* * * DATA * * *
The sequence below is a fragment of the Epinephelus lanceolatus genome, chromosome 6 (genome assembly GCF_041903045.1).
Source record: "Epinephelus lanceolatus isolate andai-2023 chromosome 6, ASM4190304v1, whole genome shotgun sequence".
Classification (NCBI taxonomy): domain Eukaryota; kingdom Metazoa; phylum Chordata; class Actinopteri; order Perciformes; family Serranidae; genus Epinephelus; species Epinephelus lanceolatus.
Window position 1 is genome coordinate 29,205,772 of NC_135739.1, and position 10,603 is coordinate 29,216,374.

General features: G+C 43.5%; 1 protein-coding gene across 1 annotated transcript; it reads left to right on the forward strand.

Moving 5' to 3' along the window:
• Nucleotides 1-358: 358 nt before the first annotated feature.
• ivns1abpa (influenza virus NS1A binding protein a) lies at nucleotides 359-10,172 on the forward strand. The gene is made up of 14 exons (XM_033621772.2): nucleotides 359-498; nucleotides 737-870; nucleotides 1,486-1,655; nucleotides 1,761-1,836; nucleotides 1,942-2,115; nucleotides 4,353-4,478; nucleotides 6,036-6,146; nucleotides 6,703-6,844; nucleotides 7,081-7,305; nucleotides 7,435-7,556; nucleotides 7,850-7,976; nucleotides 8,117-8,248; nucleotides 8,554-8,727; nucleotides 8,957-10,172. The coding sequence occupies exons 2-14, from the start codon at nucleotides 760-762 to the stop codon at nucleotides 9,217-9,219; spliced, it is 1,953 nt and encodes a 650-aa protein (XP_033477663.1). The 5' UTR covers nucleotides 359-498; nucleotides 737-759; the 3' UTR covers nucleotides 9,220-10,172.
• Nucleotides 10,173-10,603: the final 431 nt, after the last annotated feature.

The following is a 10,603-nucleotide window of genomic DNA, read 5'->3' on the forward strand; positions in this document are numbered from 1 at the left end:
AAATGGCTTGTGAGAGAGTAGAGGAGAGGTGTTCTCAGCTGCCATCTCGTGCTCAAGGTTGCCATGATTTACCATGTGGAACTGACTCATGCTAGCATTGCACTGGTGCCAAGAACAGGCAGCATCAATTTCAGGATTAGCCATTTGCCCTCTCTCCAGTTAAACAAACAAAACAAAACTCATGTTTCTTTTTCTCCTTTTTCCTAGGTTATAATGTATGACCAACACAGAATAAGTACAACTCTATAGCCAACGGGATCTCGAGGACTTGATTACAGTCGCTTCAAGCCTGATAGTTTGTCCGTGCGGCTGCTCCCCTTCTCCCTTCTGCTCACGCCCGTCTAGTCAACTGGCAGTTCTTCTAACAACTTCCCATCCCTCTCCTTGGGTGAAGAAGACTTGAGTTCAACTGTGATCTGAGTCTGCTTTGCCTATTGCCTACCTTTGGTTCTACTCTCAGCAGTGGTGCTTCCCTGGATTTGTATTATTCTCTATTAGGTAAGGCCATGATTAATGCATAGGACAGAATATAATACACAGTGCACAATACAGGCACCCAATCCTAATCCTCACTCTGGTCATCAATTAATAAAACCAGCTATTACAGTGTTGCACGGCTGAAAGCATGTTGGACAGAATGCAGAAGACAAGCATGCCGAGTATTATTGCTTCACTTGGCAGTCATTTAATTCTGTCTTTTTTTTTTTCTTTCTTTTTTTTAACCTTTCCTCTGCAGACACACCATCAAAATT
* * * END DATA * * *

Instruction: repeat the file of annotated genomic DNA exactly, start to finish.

The sequence below is a fragment of the Epinephelus lanceolatus genome, chromosome 6 (genome assembly GCF_041903045.1).
Source record: "Epinephelus lanceolatus isolate andai-2023 chromosome 6, ASM4190304v1, whole genome shotgun sequence".
Classification (NCBI taxonomy): domain Eukaryota; kingdom Metazoa; phylum Chordata; class Actinopteri; order Perciformes; family Serranidae; genus Epinephelus; species Epinephelus lanceolatus.
Window position 1 is genome coordinate 29,205,772 of NC_135739.1, and position 10,603 is coordinate 29,216,374.

General features: G+C 43.5%; 1 protein-coding gene across 1 annotated transcript; it reads left to right on the forward strand.

Moving 5' to 3' along the window:
• Nucleotides 1-358: 358 nt before the first annotated feature.
• ivns1abpa (influenza virus NS1A binding protein a) lies at nucleotides 359-10,172 on the forward strand. The gene is made up of 14 exons (XM_033621772.2): nucleotides 359-498; nucleotides 737-870; nucleotides 1,486-1,655; nucleotides 1,761-1,836; nucleotides 1,942-2,115; nucleotides 4,353-4,478; nucleotides 6,036-6,146; nucleotides 6,703-6,844; nucleotides 7,081-7,305; nucleotides 7,435-7,556; nucleotides 7,850-7,976; nucleotides 8,117-8,248; nucleotides 8,554-8,727; nucleotides 8,957-10,172. The coding sequence occupies exons 2-14, from the start codon at nucleotides 760-762 to the stop codon at nucleotides 9,217-9,219; spliced, it is 1,953 nt and encodes a 650-aa protein (XP_033477663.1). The 5' UTR covers nucleotides 359-498; nucleotides 737-759; the 3' UTR covers nucleotides 9,220-10,172.
• Nucleotides 10,173-10,603: the final 431 nt, after the last annotated feature.

The following is a 10,603-nucleotide window of genomic DNA, read 5'->3' on the forward strand; positions in this document are numbered from 1 at the left end:
AAATGGCTTGTGAGAGAGTAGAGGAGAGGTGTTCTCAGCTGCCATCTCGTGCTCAAGGTTGCCATGATTTACCATGTGGAACTGACTCATGCTAGCATTGCACTGGTGCCAAGAACAGGCAGCATCAATTTCAGGATTAGCCATTTGCCCTCTCTCCAGTTAAACAAACAAAACAAAACTCATGTTTCTTTTTCTCCTTTTTCCTAGGTTATAATGTATGACCAACACAGAATAAGTACAACTCTATAGCCAACGGGATCTCGAGGACTTGATTACAGTCGCTTCAAGCCTGATAGTTTGTCCGTGCGGCTGCTCCCCTTCTCCCTTCTGCTCACGCCCGTCTAGTCAACTGGCAGTTCTTCTAACAACTTCCCATCCCTCTCCTTGGGTGAAGAAGACTTGAGTTCAACTGTGATCTGAGTCTGCTTTGCCTATTGCCTACCTTTGGTTCTACTCTCAGCAGTGGTGCTTCCCTGGATTTGTATTATTCTCTATTAGGTAAGGCCATGATTAATGCATAGGACAGAATATAATACACAGTGCACAATACAGGCACCCAATCCTAATCCTCACTCTGGTCATCAATTAATAAAACCAGCTATTACAGTGTTGCACGGCTGAAAGCATGTTGGACAGAATGCAGAAGACAAGCATGCCGAGTATTATTGCTTCACTTGGCAGTCATTTAATTCTGTCTTTTTTTTTTTCTTTCTTTTTTTTAACCTTTCCTCTGCAGACACACCATCAAAATT